Posted by: Democratic Thinker | June 11, 2010

Webster’s American Education—§ 7

American Thought

 
 
Noah Webster, shortly after the end of the Revolutionary War, publishes an essay in his American Magazine outlining his reasons and methods for revising the educational system in the new republic.


On the EDUCATION of YOUTH in AMERICA.

NEW YORK, 1788.

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§ 7.  Local Situation of Colleges and Academies.

WITH respect to literary institutions of the first rank, it appears to me that their local situations are an object of importance. It is a subject of controversy, whether a large city or a country village is the most eligible situation for a college or university. But the arguments in favor of the latter, appear to me decisive. Large cities are always scenes of dissipation and amusement, which have a tendency to corrupt the hearts of youth and divert their minds from their literary pursuits. Reason teaches this doctrine, and experience has uniformly confirmed the truth of it.

Strict discipline is essential to the prosperity of a public seminary of science; and this is established with more facility, and supported with more uniformity, in a small village, where there are no great objects of curiosity to interrupt the studies of youth or to call their attention from the orders of the society.

That the morals of young men, as well as their application to science, depend much on retirement, will be generally acknowleged; but it will be said also, that the company in large towns will improve their manners. The question then is, which shall be sacrificed; the advantage of an uncorrupted heart and an improved head; or of polished manners. But this question supposes that the virtues of the heart and the polish. of the gentleman are incompatible with each other; which is by no means true. The gentleman and the scholar are often united in the same person. But both are not formed by the same means. The improvement of the head requires close application to books; the refinement of manners rather attends some degree of dissipation, or at least a relaxation of the mind. To preserve the purity of the heart, it is sometimes necessary, and always useful, to place a youth beyond the reach of bad examples; whereas a general knowlege of the world, of all kinds of company, is requisite to teach a universal propriety of behavior.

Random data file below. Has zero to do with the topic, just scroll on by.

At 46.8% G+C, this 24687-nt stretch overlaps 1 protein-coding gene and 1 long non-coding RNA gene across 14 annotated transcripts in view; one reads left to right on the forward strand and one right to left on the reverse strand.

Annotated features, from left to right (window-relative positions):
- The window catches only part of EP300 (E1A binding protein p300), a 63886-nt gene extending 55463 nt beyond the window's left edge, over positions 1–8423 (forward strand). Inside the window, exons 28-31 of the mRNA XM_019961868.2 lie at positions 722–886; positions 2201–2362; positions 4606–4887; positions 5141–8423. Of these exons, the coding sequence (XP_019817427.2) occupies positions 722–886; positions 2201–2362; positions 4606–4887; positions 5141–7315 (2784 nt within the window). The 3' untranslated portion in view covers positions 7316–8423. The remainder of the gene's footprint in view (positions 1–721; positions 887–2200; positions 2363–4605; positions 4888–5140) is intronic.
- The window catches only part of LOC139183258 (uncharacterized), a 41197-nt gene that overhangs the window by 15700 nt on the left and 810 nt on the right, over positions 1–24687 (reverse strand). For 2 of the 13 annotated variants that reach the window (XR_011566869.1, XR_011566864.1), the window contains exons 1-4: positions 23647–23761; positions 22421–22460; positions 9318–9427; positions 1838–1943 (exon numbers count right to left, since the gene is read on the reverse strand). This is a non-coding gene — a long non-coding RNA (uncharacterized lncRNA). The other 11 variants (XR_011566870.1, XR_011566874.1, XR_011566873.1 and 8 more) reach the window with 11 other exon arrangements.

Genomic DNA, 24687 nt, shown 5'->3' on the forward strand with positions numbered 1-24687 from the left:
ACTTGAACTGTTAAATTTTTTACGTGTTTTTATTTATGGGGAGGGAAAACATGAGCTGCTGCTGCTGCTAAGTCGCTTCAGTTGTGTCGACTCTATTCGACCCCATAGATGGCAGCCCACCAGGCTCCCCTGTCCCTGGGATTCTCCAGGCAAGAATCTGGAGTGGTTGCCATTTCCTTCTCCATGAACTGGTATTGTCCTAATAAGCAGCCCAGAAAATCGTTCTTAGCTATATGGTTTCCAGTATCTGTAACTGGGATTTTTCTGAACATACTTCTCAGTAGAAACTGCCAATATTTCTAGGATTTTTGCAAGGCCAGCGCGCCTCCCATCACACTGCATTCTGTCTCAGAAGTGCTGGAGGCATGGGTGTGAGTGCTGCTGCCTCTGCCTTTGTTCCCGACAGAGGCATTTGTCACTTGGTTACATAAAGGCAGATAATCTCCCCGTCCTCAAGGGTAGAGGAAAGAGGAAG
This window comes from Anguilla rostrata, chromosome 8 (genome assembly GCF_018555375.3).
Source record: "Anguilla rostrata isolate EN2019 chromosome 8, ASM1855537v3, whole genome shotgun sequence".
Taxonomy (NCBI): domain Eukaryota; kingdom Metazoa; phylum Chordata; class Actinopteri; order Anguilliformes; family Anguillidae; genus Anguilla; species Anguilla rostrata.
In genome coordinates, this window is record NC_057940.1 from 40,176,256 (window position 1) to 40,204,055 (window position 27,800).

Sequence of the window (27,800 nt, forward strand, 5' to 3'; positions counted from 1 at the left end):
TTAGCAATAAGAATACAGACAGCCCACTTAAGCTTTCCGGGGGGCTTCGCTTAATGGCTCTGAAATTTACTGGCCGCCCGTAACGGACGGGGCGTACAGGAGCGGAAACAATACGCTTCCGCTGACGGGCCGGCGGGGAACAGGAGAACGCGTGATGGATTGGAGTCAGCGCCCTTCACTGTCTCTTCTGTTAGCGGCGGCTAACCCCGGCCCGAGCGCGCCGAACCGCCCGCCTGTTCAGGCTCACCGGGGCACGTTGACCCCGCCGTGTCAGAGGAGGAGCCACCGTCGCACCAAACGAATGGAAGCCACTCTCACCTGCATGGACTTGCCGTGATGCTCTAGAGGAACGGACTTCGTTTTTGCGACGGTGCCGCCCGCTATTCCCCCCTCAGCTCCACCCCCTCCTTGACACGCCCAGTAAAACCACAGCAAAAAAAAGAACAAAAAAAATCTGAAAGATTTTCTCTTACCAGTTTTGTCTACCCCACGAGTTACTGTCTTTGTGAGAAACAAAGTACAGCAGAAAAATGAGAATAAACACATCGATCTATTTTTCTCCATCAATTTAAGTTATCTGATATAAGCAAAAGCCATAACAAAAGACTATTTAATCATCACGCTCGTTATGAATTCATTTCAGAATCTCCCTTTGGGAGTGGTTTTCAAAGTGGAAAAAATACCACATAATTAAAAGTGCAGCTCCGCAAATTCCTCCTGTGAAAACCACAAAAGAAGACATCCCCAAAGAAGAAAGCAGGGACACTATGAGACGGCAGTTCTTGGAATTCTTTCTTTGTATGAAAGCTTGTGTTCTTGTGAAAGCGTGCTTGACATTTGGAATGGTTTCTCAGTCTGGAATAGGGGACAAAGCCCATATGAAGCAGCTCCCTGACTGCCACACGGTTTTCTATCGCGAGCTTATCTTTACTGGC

But youth is the time to form both the head and the heart. The understanding is indeed ever enlarging; but the seeds of knowlege should be planted in the mind, while it is young and susceptible; and if the mind is not kept untainted in youth, there is little probability that the moral character of the man will be unblemished. A genteel address, on the other hand, may be acquired at any time of life, and must be acquired, if ever, by mingling with good company. But were the cultivation of the understanding and of the heart, inconsistent with genteel manners, still no rational person could hesitate which to prefer. The goodness of a heart is of infinitely more consequence to society, than an elegance of manners; nor will any superficial accomplishments repair the want of principle in the mind. It is always better to be vulgarly right, than politely wrong.

But if the amusements, dissipation and vicious examples in populous cities render them improper places for feats of learning; the monkish mode of sequestering boys from other society, and confining them to the apartments of a college, appears to me another fault. The human mind is like a rich field, which, without constant care, will ever be covered with a luxuriant growth of weeds. It is extremely dangerous to suffer young men to pass the most critical period of life, when the passions are strong, the judgement weak, and the heart susceptible and unsuspecting, in a situation where there is not the least restraint upon their inclinations. My own observations lead me to draw the veil of silence over the ill effects of this practice. But it is to be wished that youth might always be kept under the inspection of age and superior wisdom; that literary institutions might be so situated, that the students might live in decent families, be subject, in some measure, to their discipline, and ever under the control of those whom they respect.

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